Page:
Beginners ceilidhs are necessary, because so many people want to try out a bit of Scottish culture, and you have to start somewhere, but there’s a sort of critical mass they can approach, where there too many people who don’t know what they’re doing in proportion to those who do, and what you get is not so much a dance as a musical game of blind man’s buff without blindfolds.

The Eightsome Reel, one of the trickier dances, is particularly susceptible to this numbers game. If at least 5 of the dancers are experienced (including at least one in each couple), you’ll probably be fine. Any fewer and the Grand Chain turns into the Grand Guddle.

Pros: Friendly, welcoming, good for learning the dances, good for meeting new people.

Cons: A bit slow and boring if you do know what you’re doing. Potentially messy, and often overcrowded. Potential for minor injury.

3. The Enthusiastic Ceilidh

This is a type of ceilidh I often went to at university. It’s the type where the vast majority of people are at least moderately experienced, and some have been dancing since they were able to walk. The age profile also tends to be youngish.

Dances at this type of ceilidh aren’t boring, mainly because the difficulty level is raised by an increase in speed, the addition of twiddly bits (extra turns, different holds), and occasionally by sheer recklessness. (I was once at a ceilidh where all the girls in my set decided to change to another set in the middle of the dance, without warning the men. Or the other set.)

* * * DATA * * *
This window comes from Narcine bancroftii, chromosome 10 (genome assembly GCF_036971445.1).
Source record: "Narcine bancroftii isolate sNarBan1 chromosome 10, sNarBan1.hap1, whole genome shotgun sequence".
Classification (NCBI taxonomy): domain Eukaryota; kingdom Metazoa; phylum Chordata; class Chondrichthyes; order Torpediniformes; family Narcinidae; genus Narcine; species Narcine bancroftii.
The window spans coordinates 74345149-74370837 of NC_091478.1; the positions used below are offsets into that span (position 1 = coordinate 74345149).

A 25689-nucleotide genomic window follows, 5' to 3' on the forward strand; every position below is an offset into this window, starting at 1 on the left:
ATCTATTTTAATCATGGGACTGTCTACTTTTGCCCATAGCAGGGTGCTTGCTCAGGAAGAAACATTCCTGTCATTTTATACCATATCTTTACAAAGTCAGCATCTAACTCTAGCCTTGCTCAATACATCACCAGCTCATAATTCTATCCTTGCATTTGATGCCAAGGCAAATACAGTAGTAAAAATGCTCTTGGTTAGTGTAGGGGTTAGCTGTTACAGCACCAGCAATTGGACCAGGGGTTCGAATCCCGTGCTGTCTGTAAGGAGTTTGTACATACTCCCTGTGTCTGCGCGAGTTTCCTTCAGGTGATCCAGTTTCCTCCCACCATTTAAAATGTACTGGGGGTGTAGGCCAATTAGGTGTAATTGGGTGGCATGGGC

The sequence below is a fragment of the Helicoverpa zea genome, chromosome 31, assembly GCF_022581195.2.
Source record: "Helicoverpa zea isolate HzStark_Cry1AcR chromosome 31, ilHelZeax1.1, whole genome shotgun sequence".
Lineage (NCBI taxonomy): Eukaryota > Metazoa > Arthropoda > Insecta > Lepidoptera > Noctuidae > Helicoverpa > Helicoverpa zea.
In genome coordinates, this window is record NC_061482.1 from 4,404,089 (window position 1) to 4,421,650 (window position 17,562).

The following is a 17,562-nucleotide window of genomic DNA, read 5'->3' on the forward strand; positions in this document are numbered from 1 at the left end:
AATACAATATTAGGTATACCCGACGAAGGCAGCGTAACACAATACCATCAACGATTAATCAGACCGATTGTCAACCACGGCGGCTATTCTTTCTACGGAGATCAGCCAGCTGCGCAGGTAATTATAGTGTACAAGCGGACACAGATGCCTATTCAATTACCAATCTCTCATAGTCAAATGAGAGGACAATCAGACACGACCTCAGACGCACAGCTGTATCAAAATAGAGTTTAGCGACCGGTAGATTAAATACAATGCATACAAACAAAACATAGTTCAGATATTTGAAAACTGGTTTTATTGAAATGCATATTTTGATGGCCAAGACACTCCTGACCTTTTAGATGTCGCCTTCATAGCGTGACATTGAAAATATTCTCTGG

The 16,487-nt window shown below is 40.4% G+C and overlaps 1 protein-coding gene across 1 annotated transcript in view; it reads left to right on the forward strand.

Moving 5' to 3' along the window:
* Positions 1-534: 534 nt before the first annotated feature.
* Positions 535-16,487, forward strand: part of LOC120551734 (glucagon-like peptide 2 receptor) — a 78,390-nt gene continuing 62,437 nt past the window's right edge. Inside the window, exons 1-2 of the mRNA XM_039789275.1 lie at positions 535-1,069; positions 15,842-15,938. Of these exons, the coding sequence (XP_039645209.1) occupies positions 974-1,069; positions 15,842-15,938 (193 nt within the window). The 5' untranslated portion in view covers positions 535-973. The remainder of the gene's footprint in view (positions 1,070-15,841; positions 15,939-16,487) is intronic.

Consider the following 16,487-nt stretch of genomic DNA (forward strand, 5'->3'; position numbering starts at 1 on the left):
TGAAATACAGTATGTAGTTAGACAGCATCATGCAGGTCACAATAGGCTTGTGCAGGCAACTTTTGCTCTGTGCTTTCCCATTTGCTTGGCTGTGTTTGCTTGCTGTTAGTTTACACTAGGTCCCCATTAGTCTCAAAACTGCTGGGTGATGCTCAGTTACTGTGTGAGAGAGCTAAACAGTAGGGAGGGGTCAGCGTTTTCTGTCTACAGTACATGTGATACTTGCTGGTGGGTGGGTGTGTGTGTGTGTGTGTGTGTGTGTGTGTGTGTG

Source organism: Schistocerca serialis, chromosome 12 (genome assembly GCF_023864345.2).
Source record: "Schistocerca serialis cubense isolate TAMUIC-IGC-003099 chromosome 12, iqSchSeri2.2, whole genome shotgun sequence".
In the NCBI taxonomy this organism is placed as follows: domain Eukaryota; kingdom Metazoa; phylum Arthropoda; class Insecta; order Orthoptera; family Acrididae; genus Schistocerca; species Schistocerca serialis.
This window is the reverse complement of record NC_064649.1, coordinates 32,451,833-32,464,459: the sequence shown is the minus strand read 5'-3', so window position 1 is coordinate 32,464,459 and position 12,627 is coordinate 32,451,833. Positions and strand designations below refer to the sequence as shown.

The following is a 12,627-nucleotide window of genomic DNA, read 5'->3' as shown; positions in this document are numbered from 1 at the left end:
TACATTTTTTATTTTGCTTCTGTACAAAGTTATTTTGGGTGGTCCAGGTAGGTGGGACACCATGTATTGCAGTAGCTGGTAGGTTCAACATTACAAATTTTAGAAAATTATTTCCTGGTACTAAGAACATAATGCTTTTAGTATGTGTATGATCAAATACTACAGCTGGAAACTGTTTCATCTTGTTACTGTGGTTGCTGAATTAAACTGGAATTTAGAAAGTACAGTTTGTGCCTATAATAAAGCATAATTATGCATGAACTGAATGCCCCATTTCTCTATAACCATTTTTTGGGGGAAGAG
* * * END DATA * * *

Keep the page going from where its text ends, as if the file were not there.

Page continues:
Fun though enthusiastic ceilidhs are, they’re not great if you’re a beginner, or physically infirm, or afraid of injury. Bruises on your arms are the least you can expect.

Pros: The best fun you can have in a chilly hall (it won’t stay chilly for long) or ruined castle. Great exercise and mentally challenging too.

Cons: Beginners and older people can get left behind. Potential for serious injury.

4.The Professional Ceilidh

When I say professional, I don’t mean anyone is necessarily getting paid for it, but you’d think they were, the amount of care, attention and exactitude that goes into the enterprise.